The split upper grey and lower blue or black camouflages were used extensively by the RAF during the forties and fifties on a range of recce and strike aircraft. In both instances the basic idea of the camouflage is to reduce contrast when viewed against a background, assuming that the aircraft will not be aggressively manoeuvred other than in the endgame. The daylight PRU blue lower surface / medium sea grey upper surface camouflage was used extensively on the high altitude fighter Spitfire Mk VII and VIII, the Welkin, and the Hornet and early Vampire. A variant of this scheme, with additional slate grey disruptive pattern on the upper surfaces, was used on the Canberra B.2 and some fighters. Whilst it was planned for use on the V-bombers, this never occurred. The dark PRU blue was intended to reduce contrast against the background when seen by a fighter trying to engage from a lower altitude and looking up. The upper grey was intended to reduce contrast against an undercast when looking down.
The split upper grey and lower black camouflage was to have been the standard Bomber Command camouflage from mid 1945, but was not used due the cessation of hostilities in Europe. Many early production Canberras flew with this camouflage, as did Brigands and some Mosquitoes. A variant using an additional slate grey disruptive pattern on the upper surfaces was to have been used on V-bombers, but like its PRU blue contemporary, was supplanted by nuclear flash reflective white.
The issue of camouflage suitability is critically dependent upon the operating environment of the aircraft. The RAAF had good experience using the classical TAC two tone green and sand camouflage on the F-111 during low level daylight operations over land, but did eventually replace it with the USAF ACC standard "gunship grey" single colour camouflage. With the long term expectation that the F-111 will be increasingly used for loitering bombardment CAS/BAI, strategic maritime strike and strategic reconnaissance roles, a good case can be made for adopting a camouflage more suited to defeating air to air detection at altitude. The split grey and blue/black camouflages were specifically designed for such an environment and thus could be viable candidates.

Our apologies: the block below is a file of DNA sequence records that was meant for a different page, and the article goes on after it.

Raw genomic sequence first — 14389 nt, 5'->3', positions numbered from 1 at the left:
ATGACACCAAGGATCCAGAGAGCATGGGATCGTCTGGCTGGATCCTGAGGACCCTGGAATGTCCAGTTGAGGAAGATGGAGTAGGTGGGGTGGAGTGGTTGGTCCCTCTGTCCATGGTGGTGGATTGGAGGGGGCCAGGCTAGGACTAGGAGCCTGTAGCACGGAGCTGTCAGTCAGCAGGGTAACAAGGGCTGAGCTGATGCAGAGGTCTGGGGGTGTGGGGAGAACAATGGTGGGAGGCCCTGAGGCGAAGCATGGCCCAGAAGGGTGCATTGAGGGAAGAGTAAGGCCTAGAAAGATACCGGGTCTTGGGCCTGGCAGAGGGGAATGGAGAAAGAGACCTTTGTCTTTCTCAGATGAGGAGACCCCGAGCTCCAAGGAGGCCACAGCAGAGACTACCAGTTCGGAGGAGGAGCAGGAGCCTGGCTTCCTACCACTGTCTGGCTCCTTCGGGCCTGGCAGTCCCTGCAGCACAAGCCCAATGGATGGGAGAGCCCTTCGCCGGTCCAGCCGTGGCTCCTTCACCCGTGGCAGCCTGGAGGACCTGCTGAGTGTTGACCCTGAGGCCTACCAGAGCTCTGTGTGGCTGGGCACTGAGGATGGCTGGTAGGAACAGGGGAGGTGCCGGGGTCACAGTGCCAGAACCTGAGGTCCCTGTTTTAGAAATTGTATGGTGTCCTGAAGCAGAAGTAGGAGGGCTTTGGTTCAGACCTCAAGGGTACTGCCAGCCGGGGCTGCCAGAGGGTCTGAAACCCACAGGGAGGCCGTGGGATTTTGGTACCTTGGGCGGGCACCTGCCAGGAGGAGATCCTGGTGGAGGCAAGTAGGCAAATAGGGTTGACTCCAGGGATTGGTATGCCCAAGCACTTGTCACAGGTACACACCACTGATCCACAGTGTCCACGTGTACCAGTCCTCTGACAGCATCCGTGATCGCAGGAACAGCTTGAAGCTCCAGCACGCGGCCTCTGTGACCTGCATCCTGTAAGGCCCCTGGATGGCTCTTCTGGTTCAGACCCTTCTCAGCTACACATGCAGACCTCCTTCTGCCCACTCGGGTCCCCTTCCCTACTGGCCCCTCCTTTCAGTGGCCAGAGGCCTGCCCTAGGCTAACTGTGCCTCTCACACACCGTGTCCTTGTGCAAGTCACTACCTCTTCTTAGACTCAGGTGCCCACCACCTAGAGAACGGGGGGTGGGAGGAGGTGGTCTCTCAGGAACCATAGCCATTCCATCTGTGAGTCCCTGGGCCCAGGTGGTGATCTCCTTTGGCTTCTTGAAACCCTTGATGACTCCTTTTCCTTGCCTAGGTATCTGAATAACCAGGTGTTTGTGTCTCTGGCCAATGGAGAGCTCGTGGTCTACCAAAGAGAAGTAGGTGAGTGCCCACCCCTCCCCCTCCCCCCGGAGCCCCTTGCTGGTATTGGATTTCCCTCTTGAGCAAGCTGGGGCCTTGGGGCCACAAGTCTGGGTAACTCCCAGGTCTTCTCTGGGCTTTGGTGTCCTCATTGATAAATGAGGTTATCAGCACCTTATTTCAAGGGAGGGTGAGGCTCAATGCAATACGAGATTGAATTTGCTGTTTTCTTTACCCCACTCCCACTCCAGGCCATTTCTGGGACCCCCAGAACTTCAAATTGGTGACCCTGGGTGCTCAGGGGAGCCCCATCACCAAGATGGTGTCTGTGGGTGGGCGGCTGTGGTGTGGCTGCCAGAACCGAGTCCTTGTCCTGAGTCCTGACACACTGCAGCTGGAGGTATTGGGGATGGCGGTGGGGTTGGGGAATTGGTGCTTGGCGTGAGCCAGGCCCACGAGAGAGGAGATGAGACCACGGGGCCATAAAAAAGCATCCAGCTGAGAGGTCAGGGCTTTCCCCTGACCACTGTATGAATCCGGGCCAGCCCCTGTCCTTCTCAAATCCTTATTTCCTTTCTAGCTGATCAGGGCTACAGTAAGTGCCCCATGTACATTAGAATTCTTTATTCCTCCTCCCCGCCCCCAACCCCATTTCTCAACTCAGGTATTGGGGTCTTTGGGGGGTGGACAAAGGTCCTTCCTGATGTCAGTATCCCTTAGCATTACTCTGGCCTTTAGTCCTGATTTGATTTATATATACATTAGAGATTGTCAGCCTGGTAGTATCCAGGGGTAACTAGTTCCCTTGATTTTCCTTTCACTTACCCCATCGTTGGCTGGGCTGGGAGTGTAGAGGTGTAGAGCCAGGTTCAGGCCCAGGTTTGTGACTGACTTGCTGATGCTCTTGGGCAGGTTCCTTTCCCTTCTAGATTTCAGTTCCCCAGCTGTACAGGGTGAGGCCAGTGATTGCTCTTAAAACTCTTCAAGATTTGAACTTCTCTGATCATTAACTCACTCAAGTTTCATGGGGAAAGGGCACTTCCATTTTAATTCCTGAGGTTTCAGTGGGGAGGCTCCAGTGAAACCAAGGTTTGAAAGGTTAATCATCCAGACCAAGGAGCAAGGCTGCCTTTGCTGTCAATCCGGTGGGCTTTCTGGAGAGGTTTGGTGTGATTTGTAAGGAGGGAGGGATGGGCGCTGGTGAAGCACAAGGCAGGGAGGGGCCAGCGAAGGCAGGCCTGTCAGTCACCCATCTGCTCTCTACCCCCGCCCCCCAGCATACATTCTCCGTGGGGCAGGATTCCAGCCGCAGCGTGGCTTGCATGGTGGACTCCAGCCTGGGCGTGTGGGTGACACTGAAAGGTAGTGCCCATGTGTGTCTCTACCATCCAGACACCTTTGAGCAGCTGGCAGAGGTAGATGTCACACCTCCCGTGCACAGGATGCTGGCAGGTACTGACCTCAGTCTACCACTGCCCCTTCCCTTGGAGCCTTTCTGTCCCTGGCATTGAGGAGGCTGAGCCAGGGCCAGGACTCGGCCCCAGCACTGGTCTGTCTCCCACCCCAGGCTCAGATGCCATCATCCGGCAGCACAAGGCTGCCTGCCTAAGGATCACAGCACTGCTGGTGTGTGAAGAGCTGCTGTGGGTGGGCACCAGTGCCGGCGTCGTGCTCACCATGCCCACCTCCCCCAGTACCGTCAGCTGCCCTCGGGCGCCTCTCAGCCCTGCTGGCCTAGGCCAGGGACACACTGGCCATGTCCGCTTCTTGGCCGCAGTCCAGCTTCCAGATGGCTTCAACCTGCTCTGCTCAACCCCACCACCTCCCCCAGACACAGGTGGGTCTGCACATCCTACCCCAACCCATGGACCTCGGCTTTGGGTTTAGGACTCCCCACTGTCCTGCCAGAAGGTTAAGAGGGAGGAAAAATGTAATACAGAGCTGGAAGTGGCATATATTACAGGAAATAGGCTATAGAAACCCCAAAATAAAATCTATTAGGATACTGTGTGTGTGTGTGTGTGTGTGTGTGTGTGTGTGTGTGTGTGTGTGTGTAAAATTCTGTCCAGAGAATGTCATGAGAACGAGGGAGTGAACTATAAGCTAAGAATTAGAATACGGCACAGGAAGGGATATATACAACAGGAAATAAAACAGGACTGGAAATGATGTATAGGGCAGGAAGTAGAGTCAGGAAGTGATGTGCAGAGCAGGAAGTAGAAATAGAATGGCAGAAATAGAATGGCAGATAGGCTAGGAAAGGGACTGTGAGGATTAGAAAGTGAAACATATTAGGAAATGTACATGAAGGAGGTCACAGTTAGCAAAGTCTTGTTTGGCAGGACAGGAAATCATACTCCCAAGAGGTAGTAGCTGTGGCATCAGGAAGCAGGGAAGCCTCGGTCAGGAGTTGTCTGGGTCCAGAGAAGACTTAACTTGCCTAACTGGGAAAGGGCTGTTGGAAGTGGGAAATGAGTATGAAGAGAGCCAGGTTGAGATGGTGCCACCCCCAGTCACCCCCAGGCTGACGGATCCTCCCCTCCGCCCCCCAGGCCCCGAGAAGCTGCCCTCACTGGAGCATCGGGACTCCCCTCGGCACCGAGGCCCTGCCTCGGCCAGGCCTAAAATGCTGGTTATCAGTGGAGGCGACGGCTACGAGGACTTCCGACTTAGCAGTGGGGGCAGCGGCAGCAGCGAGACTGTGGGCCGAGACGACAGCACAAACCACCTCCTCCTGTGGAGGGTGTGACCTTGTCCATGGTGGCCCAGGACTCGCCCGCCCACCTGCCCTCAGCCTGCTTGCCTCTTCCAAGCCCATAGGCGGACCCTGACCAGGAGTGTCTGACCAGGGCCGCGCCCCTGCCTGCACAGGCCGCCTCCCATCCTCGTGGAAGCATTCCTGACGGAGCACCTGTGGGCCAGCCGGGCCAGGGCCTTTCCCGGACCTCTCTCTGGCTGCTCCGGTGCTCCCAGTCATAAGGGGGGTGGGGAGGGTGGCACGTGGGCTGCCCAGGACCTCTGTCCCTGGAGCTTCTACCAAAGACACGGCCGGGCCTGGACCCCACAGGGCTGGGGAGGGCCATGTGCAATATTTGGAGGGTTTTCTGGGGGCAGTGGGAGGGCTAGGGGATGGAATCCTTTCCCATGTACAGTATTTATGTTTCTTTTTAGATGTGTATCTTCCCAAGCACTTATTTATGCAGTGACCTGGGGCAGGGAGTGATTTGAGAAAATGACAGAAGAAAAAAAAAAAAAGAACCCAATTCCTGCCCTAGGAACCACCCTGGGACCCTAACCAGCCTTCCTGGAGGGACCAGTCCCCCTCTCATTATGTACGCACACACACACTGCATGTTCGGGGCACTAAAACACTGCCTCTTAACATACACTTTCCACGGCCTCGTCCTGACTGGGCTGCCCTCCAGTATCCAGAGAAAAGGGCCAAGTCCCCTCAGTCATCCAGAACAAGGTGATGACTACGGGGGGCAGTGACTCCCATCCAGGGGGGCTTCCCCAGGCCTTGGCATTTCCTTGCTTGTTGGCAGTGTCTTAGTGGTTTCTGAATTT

Other aircraft could also benefit from role specific camouflage. A good example are tankers such as the B-707 and its AIR 5402 replacement. Should the RAAF eventually acquire a significant operational tanker force, then these would be a good candidate for the split grey and blue/black camouflages which were specifically designed to hide large aircraft flying at medium to high altitudes.
With the paradigm shift in current air warfare, where a premium is placed on stealth and the reduction of radar emissions, camouflage will become increasingly important again. During the period when radar was unchallenged, camouflage became less than critical. Where radar cannot be used effectively, camouflage becomes yet again a critical aspect of defending an aircraft.
Artwork and text (c) 2002, 2001, 1996 Carlo Kopp
Base Page Location: http://www.F-111.net/CarloKopp/gallery.htm